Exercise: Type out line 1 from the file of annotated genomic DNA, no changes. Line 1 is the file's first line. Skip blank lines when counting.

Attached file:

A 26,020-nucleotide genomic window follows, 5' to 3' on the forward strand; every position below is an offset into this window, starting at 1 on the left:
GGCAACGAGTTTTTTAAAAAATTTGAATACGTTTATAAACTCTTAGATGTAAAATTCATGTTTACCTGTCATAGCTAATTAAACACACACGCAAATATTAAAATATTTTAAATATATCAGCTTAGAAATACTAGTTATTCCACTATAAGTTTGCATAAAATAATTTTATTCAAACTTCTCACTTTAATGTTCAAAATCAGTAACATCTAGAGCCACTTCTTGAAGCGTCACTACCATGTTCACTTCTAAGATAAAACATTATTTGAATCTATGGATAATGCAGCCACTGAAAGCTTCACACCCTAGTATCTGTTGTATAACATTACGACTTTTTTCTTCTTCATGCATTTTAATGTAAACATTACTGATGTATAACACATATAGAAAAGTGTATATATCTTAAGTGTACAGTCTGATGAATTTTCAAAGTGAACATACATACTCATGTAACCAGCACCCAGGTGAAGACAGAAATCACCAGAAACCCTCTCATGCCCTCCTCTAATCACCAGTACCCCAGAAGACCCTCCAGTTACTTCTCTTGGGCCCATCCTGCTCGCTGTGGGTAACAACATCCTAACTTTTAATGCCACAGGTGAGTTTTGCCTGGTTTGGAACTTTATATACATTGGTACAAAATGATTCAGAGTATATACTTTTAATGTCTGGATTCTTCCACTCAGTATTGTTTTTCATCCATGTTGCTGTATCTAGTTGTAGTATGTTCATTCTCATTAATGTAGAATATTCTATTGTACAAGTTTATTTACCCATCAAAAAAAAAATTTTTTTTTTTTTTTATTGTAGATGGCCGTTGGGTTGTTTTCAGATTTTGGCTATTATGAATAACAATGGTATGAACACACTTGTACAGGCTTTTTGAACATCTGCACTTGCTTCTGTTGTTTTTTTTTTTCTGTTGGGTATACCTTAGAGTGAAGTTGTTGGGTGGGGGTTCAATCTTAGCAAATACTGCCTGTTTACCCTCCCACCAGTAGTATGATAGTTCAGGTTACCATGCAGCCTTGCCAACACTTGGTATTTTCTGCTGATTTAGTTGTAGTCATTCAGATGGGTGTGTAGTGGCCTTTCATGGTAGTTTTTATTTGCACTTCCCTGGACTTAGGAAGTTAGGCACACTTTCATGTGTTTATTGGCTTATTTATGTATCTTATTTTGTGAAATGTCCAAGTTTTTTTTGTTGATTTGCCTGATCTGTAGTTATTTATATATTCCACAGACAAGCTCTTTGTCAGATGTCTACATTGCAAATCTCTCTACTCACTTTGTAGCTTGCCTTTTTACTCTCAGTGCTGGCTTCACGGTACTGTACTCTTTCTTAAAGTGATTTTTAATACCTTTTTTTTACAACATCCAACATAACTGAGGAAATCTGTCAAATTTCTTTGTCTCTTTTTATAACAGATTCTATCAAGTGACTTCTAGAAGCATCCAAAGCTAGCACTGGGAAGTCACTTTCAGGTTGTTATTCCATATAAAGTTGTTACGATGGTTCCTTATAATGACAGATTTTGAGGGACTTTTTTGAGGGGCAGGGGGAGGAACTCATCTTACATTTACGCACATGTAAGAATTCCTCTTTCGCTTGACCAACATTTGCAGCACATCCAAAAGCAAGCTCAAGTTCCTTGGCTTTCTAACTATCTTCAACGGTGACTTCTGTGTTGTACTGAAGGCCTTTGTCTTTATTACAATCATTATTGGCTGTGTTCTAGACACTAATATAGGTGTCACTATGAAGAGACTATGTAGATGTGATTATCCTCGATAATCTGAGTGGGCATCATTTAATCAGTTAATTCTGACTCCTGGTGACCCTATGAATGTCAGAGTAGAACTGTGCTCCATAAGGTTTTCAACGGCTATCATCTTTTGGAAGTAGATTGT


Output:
A 26,020-nucleotide genomic window follows, 5' to 3' on the forward strand; every position below is an offset into this window, starting at 1 on the left: